Making Air...

Compressors are the source of air, so if you don't have one, you don't have air. You would have to stop at a gas station and fill up your airtank every time you're out. For a simple install why not get a compressor. Here's a diagram giving you a basic idea of what you have to take on.

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You should go to various online forums to find what relay you would need for your specific application. Your setup might also differ from the one shown here.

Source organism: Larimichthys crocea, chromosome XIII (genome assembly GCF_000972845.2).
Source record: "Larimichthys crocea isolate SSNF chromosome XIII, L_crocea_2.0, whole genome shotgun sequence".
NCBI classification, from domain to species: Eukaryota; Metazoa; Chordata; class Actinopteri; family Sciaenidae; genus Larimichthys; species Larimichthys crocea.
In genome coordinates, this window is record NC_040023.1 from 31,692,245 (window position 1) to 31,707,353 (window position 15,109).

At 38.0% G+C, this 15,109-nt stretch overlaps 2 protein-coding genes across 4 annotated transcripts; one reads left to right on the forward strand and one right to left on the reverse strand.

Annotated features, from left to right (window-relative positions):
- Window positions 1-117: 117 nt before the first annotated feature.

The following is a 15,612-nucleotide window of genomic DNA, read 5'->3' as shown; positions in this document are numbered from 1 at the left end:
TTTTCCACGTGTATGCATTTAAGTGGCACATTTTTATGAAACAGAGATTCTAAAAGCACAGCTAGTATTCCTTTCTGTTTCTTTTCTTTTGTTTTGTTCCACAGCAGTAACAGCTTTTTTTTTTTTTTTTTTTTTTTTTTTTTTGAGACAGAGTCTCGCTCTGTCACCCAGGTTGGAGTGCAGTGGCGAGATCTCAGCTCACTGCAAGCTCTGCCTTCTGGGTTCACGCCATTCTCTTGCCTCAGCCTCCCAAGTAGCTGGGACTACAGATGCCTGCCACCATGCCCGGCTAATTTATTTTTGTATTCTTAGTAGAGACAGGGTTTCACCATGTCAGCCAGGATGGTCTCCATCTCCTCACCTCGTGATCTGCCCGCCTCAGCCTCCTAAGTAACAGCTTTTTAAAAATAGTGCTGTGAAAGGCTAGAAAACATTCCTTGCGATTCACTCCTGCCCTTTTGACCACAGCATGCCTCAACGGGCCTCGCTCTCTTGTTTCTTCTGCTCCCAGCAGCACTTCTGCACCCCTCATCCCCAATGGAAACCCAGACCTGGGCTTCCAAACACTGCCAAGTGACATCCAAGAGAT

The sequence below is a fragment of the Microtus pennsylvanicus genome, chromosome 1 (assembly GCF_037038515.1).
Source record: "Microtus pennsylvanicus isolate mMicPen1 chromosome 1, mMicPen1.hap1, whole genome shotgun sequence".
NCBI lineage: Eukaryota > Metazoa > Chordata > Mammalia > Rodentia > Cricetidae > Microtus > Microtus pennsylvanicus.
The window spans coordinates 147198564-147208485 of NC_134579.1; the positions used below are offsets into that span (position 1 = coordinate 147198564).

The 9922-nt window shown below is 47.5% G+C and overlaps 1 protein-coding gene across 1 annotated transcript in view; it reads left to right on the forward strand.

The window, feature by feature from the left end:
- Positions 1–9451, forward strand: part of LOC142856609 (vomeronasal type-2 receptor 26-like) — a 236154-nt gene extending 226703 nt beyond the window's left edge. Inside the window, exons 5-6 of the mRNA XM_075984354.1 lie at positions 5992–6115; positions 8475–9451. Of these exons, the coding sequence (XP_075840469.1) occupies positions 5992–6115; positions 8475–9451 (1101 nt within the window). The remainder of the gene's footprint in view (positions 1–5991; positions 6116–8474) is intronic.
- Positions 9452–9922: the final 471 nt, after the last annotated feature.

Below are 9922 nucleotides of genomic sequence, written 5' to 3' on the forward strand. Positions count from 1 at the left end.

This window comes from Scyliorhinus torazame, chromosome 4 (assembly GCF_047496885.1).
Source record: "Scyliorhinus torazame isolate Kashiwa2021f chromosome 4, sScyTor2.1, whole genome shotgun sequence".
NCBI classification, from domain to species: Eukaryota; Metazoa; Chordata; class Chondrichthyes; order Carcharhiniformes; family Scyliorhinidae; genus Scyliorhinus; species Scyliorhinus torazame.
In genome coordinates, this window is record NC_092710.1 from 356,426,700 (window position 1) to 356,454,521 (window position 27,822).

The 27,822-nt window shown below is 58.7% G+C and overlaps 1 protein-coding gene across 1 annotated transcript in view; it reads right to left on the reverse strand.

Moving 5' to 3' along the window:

This is not the only type of compressor you can get. There are some belt driven compressors that require you to mount inside the engine compartment, attached to the drivebelt system. These compressor blow massive amounts of air compared to a regular electric one, but the installation might not be a pleasant one. Either way you will be able to replenish you air. Different compressors have different duty cycles. Some have 100% duty cycle, meaning they can flow air all of the time. You can fill 100 tanks without it kicking off. Others are 20%, they can run 12 minutes out of the hour, so it might take a little longer to fill your tank if you have a high demand (hitting the switches constantly). So basically if you have a low duty cycle compressor then make sure you don't run out of air before you take on that speed bump. A good place to mount it is near the tank with a check valve on the line between them. A check valve makes sure the pressure from the tank isn't making a force directed towards the compressor. You should use this because filling a tank isn't like filling a tire. Tanks hold anywhere from 120psi to 250psi and even more. It exerts much more outwards force than a tire. All in all, it's nice to have a compressor on board to save you from trips to the pumps.